Quality Matters

Completion grades lack purpose

Karen Hughes, Fall 2015 j1 student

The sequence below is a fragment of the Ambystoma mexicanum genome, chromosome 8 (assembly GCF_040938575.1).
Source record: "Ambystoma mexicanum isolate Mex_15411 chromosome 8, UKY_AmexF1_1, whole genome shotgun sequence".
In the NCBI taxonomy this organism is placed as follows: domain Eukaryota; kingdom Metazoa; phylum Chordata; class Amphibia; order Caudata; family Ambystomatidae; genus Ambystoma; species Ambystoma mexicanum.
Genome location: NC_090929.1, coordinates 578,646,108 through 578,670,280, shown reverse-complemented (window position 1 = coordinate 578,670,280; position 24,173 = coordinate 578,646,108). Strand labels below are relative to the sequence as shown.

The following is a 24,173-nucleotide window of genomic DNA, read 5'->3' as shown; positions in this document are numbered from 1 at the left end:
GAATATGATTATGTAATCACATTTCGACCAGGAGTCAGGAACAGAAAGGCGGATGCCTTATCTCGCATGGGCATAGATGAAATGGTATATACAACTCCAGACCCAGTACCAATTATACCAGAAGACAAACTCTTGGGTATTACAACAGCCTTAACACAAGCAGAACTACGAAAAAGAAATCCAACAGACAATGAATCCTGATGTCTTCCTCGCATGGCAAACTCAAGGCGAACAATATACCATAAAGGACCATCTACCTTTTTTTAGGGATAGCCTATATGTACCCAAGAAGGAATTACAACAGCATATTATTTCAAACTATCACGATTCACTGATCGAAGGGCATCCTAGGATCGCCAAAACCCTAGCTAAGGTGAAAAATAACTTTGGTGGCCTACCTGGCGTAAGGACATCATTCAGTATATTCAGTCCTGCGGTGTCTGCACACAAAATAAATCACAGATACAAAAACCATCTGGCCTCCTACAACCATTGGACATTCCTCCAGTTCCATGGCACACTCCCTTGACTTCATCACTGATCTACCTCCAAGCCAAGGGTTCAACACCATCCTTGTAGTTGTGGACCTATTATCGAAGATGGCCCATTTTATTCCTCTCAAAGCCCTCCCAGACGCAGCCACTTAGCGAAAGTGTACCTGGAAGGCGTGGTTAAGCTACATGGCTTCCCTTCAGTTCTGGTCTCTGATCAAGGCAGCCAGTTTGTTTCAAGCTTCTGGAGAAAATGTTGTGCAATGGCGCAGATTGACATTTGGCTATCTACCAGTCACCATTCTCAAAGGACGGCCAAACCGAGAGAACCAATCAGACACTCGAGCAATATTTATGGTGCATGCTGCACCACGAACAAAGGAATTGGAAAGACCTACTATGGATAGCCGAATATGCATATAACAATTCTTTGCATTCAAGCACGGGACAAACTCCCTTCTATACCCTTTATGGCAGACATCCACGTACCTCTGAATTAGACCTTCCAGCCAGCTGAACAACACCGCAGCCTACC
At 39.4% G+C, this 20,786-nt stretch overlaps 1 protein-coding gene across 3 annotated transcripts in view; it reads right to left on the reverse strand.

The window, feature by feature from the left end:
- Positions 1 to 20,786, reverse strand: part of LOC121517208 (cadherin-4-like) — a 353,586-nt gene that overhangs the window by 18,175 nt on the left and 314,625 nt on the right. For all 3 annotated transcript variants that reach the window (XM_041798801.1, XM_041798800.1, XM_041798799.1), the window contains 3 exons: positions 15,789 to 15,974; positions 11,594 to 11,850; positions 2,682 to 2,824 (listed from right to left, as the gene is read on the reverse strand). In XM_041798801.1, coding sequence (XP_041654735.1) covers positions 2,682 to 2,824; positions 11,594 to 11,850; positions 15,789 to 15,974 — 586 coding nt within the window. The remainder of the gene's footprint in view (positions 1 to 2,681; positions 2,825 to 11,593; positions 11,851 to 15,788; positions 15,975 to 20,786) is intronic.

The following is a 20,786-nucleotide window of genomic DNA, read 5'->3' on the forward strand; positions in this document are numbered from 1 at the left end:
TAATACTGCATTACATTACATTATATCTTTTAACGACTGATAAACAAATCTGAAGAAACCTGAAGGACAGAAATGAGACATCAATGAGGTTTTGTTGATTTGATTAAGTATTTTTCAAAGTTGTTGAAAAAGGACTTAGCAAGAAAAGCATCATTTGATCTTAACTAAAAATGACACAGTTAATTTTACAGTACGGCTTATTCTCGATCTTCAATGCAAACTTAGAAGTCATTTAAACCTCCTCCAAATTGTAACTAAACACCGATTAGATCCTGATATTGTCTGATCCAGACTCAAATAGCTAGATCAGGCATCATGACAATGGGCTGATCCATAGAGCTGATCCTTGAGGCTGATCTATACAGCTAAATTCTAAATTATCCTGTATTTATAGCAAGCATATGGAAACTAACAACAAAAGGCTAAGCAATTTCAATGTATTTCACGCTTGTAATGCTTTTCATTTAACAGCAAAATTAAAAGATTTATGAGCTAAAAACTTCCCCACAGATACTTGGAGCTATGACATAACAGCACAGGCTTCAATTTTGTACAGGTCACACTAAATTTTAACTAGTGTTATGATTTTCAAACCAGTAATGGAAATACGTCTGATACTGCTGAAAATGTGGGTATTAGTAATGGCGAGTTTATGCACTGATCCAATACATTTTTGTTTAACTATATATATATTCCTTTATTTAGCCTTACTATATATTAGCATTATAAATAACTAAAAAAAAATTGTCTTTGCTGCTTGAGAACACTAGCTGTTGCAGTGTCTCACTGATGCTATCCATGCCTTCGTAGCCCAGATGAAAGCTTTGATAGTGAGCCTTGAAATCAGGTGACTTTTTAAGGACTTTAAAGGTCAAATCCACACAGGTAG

When a teacher announces an assignment will be taken for a completion grade, most students will feel a sense of relief. They may not have understood the assignment or rushed through it in a last-minute attempt to have it finished. But other students, including myself, feel completion grades serve no other purpose than to persuade students to put as little effort into an assignment as they possibly can. Although it is expected of students to perform quality work, completion grades can easily encourage a state of mind in which students no longer believe what they are writing is important. Realistically, the quality of what they are writing is an essential contribution to their future test grades and a direct reflection of what they have already learned. Mistakes are made every single day by every single person. But how can you recognize those mistakes if you aren’t even aware that they are there? Everything you need to know to become a better student is engrained into the work you do when you are truly trying, not in the work you do when you know you will be the only one seeing it. It is true that these assignments can be difficult and time-consuming, but it is also true that it will help more than it will hurt. If the purpose of homework is not to reflect what you know and help you know it better, then what is the purpose in having it at all? It is important to understand the extent of your knowledge, no matter how many mistakes you make along the way. Keeping this in mind, being graded for the quality of your work simply cannot be a bad thing.Screen Shot 2015-11-19 at 12.06.41 PM